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Hawkins Construction Company Partners with Nebraska DOT to Convert US 75 Into Four-Lane Expressway

by: Mark Bird
Hawkins Construction Company works on a U.S. 75 bridge as part of the Murray-Plattsmouth Project in Nebraska.
Hawkins Construction Company works on a U.S. 75 bridge as part of the Murray-Plattsmouth Project in Nebraska.
After three decades of planning, a project now underway in Nebraska will significantly upgrade an important traffic corridor between Omaha and Nebraska City. The Nebraska Department of Transportation's Murray-Plattsmouth Project will reconstruct approximately 6.83 miles of U.S.34/U.S. 75 located in Cass County, widening the existing U.S. 75 into a four-lane expressway between the towns of Murray and Plattsmouth – increasing capacity and improving the condition of the existing roadway.

In addition to reconstruction and expansion into a divided roadway with raised medians and turn lanes, a bridge over Union Pacific Railroad (UPRR) tracks is being replaced as part of the project.

U.S. 75 is the primary route south out of Omaha to southeastern Nebraska and northeast Kansas. A majority of the traffic on the route is heavy truck and commercial traffic. The area that this route passes through is mostly rural agricultural, with the northernmost part of the project extending into the town of Plattsmouth. This stretch of U.S. 75 is also a critical link for several public and private school systems.

NDOT's expansion of U.S. 75, and specifically the Murray-to-Plattsmouth segment, is designed to address the fact that in the next 20 years, vehicle counts in the area are expected to increase by approximately 25 percent. The 2018 average daily traffic (ADT) was 9,630 vehicles; the projected 2038 ADT is 11,505.

In addition, the highway upgrade is expected to provide time-savings benefits to commuters in the Omaha area, promote economic opportunities, and enhance roadway safety. When the project is complete, the route’s crash frequency is expected to be reduced by 21 percent.

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Construction on the Murray-Plattsmouth Project began in July 2021, and is projected to be complete at the end of 2023. The contractor is Hawkins Construction Company. Wilson and Company is the consultant designer and the grading contractor is Pink Grading Inc. The estimated $44.4 million project is presently about 10 percent complete, with grading and bridge work the main focus at this point in its planned three-phase schedule. The NDOT project manager is Mike Fox; at Hawkins Construction, Scott Hildebrand is the Paving Project Manager and Ryan Scranton is the Bridge/Box Project Manager.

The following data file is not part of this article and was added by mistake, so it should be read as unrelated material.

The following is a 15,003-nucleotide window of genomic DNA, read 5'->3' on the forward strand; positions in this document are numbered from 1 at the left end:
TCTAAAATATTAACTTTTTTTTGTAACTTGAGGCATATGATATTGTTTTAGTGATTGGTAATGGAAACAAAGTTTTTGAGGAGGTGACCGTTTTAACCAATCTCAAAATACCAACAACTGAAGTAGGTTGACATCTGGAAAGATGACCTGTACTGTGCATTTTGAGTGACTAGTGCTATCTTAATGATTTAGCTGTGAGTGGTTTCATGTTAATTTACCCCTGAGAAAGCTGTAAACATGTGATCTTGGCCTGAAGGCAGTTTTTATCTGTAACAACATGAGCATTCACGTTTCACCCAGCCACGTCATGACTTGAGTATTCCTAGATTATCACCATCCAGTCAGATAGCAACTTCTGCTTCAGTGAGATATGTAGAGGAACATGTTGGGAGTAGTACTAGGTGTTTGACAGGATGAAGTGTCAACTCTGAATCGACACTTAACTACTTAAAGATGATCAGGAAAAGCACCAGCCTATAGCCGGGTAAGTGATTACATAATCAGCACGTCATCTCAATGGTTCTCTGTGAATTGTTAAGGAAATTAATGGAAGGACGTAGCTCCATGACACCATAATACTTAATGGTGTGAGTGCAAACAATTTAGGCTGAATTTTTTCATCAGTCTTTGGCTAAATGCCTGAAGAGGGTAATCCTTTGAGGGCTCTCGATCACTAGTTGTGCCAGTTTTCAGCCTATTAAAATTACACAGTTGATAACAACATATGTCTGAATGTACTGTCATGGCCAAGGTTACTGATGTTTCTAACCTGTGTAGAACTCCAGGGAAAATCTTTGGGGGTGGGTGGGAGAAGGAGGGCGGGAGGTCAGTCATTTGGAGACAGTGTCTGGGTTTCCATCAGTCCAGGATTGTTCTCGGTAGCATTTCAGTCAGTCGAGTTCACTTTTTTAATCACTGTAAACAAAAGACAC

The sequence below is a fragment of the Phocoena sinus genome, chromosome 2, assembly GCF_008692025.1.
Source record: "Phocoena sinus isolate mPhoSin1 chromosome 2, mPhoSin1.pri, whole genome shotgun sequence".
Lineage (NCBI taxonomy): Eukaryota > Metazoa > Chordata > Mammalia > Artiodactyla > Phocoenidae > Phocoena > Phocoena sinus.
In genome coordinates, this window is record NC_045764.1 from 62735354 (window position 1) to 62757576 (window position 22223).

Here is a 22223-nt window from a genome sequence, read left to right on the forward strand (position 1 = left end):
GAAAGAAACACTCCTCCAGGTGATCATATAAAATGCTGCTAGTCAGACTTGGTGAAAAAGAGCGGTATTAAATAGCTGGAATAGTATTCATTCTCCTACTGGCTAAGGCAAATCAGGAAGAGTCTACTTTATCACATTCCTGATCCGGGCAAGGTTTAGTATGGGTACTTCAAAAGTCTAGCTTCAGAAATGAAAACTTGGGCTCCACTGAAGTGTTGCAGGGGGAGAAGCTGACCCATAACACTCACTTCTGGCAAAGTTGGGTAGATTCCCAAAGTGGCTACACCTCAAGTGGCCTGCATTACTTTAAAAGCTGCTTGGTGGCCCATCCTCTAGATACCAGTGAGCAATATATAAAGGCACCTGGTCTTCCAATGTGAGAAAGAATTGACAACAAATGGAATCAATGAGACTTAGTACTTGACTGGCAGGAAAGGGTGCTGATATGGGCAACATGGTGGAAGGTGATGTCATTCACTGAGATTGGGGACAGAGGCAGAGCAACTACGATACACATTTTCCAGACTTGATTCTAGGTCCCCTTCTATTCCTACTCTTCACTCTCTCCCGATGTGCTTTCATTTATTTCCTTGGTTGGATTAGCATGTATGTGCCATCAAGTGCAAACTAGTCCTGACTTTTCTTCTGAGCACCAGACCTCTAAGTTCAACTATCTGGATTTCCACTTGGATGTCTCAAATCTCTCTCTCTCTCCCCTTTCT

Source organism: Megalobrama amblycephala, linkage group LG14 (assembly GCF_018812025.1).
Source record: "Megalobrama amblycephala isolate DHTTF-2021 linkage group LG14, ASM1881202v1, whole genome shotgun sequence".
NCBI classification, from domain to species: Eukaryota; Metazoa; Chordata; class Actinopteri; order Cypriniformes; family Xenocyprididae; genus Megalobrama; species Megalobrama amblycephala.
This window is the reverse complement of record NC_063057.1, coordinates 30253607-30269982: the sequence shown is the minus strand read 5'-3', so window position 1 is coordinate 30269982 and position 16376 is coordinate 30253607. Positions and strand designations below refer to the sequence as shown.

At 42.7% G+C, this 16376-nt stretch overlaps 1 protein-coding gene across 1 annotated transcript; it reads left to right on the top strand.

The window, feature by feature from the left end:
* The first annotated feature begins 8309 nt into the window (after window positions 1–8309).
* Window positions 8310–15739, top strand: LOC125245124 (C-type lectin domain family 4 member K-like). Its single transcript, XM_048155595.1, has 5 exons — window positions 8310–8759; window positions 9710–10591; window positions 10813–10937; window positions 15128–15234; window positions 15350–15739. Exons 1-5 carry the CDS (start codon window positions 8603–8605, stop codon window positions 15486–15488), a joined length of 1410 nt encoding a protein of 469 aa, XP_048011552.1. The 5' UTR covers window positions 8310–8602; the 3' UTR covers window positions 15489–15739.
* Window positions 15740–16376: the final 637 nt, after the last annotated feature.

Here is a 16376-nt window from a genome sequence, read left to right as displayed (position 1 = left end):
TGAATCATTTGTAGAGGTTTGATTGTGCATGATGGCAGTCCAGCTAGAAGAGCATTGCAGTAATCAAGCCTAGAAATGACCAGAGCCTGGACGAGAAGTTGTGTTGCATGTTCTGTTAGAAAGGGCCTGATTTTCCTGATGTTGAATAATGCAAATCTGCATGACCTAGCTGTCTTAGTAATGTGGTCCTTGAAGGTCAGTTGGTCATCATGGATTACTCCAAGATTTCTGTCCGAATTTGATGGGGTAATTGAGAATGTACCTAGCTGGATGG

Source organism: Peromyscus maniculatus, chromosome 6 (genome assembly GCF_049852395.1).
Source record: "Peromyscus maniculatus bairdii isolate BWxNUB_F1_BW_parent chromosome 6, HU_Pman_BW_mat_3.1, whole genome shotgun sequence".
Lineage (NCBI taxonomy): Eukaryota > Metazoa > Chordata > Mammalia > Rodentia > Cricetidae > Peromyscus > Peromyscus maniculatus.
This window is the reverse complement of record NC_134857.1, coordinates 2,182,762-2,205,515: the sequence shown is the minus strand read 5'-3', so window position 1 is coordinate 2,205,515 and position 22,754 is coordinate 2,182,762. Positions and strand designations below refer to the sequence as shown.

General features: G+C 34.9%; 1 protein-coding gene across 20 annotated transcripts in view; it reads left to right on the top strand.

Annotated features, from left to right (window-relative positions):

Phase 1, which includes construction of the northbound lanes of U.S. 75, is tentatively scheduled to be complete in the fall of 2022. Phase 2 – the demolition of the existing highway and the construction of new outbound lanes – is tentatively scheduled for completion in late Summer 2023. Phase 3, which includes the paved median surfacing and turn lanes between the northbound and southbound lanes, is scheduled to be complete in December 2023.

Federal Grant Helped Fund Long-Planned Project
Plans to improve U.S. 75 began in the 1970s, when regional leaders determined that a four-lane freeway was needed to optimize the corridor between Omaha and Nebraska City. As Hildebrand relates, “The Nebraska Legislature approved the development of a 600 mile Expressway System in 1988, which included the segment of U.S. 75 from Plattsmouth to Murray. After 30 years of planning, in December 2018 NDOT received a $20 million federal grant through the Better Utilizing Investments to Leverage Development (BUILD) program, providing nearly half of the project's total cost, which also received state funds.”

The U.S. Department of Transportation's BUILD program funds investments in transportation infrastructure, including transit. The Federal Transit Administration acts as the administering modal agency for BUILD projects that directly impact public transportation. The Murray to Plattsmouth Project received state funding for construction under the first 10 years of the Build Nebraska Act, which was passed in 2011 to expand the statewide expressway system and federally designated high-priority corridors, and to preserve the state's existing transportation system.